THE Leinster SFC has become a non-event over the last decade as Dublin continue to dominate the competition and that trend is unlikely to change in the coming years. Dublin are streets ahead of every team in the province and are in fact going away from every other county including Meath and Kildare.
The reality is that Dublin have been the best team in division one over the last three years and they are coming up against inferior opposition in the championship. It therefore isn't a surprise that they are able to comfortably defeat teams from division three.
Westmeath did well to get to the final but were never going to win it. Yesterday's game was always going to be about damage limitation and coming away with their pride intact. To be fair to them the achieved this by introducing and implementing their version of the blanket defence.
It was a new system of play adopted solely for this game but the lack of an attacking game-plan really hurt them. If they can go away and work on this for next year they could improve significantly and would be a good bet to win promotion next season.
It isn't that they haven't got the forwards. John Heslin and Kieran Martin are quality players but just didn't get enough ball in the danger area and it was worrying from a Westmeath perspective to see Heslin limping off with ten minutes to go. He is a very important player and would be sorely missed if he doesn't make the next game.
For Dublin it was yet another provincial title, their second five in-a-row in little over a decade. They were never at their best but were always in control and sometimes that can be the best way to go into the next game.
The video will make for interesting viewing over the coming weeks and will show up quite a lot of poor play that will be corrected in the meantime. The blanket defence in fairness did its job and limited the Dublin forwards to just eight scores in the opening half.
More significantly only four of those scores came from play and only two of the forwards managed to breach the Westmeath rearguard. Diarmuid Connolly kicked the first from play with nearly half an hour played and he put in another outstanding shift yesterday.
He got great support from Ciarán Kilkenny who is having a great year and his ability to drive past defenders will be very important as the summer picks up pace.
At half-time Westmeath would have been very happy and would have spoken about the importance of stopping Dublin scoring goals but within a five-minute period after half-time Dublin got through for two crucial three-pointers.
The tactic of pushing up and pressurising Darren Quinn's kickouts had the Westmeath keeper in all sorts of trouble and Dublin were able to move the ball into the danger area quickly to create the openings.
Both goals were finished brilliantly by Bernard Brogan, who timed his run into the square to palm the ball home and then Jack McCaffrey killed the game a minute later after a poor kickout.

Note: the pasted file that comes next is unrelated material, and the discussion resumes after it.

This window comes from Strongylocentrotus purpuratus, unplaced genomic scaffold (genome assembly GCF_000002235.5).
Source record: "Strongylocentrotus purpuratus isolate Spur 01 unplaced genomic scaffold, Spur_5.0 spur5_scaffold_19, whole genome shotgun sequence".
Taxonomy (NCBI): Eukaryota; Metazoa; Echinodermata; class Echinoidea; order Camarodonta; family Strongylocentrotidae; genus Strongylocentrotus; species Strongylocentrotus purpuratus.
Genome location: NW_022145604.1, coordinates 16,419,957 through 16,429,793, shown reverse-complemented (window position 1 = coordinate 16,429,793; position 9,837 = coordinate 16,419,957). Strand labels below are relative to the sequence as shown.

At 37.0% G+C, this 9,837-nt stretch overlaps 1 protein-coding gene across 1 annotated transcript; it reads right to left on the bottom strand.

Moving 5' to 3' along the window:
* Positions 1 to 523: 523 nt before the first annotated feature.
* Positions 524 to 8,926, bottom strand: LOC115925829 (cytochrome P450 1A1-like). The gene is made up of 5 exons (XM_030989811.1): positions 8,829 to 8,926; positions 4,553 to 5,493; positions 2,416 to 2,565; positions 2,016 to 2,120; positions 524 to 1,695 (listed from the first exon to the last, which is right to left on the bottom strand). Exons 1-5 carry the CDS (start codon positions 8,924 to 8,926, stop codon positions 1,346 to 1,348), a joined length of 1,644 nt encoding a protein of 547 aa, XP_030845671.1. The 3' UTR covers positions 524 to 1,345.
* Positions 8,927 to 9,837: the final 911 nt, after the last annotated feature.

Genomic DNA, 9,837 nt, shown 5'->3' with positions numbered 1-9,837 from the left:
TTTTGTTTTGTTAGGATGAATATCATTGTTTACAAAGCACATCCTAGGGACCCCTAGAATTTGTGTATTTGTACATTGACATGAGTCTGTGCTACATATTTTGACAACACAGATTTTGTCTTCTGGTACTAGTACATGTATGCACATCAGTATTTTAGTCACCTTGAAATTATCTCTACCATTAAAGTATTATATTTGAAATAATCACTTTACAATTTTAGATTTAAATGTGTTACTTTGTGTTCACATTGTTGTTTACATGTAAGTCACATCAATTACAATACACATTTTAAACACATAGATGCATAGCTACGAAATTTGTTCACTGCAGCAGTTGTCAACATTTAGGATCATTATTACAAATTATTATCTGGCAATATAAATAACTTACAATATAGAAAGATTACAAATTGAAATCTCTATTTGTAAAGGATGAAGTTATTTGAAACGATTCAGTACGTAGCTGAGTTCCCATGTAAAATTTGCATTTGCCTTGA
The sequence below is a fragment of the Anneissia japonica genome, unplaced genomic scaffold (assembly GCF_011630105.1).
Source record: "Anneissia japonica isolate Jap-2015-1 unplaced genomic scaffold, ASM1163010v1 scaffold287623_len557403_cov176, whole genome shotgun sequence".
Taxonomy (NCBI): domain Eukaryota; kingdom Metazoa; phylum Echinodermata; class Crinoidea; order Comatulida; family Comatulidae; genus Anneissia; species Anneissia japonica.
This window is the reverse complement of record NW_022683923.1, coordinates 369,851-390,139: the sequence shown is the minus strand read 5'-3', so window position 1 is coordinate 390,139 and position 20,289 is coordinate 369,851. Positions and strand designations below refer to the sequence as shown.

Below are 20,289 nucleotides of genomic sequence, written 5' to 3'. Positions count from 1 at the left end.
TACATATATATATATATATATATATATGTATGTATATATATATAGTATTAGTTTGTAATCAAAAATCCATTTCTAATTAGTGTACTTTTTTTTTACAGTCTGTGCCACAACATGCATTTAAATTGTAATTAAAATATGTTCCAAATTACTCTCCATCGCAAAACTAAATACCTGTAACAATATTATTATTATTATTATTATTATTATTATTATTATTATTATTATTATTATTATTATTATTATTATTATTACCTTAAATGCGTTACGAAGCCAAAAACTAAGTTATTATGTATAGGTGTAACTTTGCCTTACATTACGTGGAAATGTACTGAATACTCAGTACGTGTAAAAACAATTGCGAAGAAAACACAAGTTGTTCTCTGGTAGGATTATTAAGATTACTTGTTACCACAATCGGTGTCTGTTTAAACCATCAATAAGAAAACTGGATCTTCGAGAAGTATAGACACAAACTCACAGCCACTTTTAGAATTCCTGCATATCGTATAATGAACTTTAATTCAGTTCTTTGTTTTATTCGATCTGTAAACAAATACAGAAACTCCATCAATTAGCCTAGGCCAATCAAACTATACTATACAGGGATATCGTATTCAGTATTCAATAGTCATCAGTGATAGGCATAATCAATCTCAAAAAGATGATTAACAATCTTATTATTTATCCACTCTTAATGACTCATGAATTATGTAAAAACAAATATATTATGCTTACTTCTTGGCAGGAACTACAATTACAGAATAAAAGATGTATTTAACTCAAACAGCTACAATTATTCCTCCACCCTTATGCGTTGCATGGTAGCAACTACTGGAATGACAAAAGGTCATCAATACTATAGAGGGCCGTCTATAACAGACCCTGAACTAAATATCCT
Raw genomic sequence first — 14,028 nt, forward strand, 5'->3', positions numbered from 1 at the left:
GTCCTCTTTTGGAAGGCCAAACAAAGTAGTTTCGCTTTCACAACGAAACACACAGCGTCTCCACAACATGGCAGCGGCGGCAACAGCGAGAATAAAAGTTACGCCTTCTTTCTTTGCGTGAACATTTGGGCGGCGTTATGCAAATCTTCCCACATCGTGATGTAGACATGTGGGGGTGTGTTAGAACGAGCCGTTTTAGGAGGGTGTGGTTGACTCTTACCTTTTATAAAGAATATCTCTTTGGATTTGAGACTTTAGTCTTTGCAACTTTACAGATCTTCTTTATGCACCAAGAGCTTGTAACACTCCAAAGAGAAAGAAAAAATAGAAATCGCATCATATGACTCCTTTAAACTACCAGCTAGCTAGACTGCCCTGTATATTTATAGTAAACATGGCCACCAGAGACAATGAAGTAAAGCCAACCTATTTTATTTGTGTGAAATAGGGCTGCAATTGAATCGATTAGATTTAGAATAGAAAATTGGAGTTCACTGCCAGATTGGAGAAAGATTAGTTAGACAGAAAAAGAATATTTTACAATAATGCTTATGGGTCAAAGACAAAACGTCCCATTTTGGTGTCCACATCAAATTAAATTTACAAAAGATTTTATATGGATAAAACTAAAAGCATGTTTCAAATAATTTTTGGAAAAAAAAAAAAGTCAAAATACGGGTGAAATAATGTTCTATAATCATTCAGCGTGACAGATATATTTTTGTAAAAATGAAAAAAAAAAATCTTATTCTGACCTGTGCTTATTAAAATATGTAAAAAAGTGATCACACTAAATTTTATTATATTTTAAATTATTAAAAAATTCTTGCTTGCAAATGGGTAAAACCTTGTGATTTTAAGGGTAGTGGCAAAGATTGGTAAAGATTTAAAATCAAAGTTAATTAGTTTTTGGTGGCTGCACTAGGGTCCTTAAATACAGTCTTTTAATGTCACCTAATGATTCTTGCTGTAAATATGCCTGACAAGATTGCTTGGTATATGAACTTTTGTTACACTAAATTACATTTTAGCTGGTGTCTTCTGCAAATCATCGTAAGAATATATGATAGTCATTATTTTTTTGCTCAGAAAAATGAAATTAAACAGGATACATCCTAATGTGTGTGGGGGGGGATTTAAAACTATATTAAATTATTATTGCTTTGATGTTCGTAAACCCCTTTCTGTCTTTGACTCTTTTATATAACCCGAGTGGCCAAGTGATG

It was a surprise that those scores didn't open the floodgates as Dublin only managed to add another four points in the last thirty minutes of play.
Dublin won't know their quarter-final opponents for another couple of weeks but they will be happy that their mission of winning another title was accomplished.
For Jim Gavin and his men the real competition starts then and he will be aware of the fact that they will face a team that has serious momentum. There is plenty of room for improvement and plenty of time to work on a few things. The defence looks very solid and is unlikely to fall into the same trap as they did last year. The one team I think Dublin need to avoid is Tyrone, providing they make it through the next round.
DUBLIN along with the GAA need to review their challenge games policy after a shocking incident last weekend which left Davey Byrne hospitalised and in need of corrective surgery.
According to my source it was an unprovoked attack before the ball was thrown in to start the game and the unnamed Armagh player still played a part in the game.
The reaction from the Dublin camp was surprising in many ways but I understand why Jim Gavin would want to move on from this and get his players mind refocused on the upcoming games.
Any distractions are unwelcome at this stage of play.
That said the most important thing for Dublin going forward is to probably forget these games which only give opponents an opportunity to score some cheap points.
There is enough talent in the county to organise in-house games between the As and Bs and even a C side.
Mickey Harte doesn't do friendlies and his team won three All-Irelands in recent times.
The Dublin players are extremely professional so the benefits gained by challenge games at this stage of the year are minimal.
Davey Byrne is a terrific player and a young man I respect. He has an outstanding attitude and although bloodied and down at the moment I expect him to bounce back.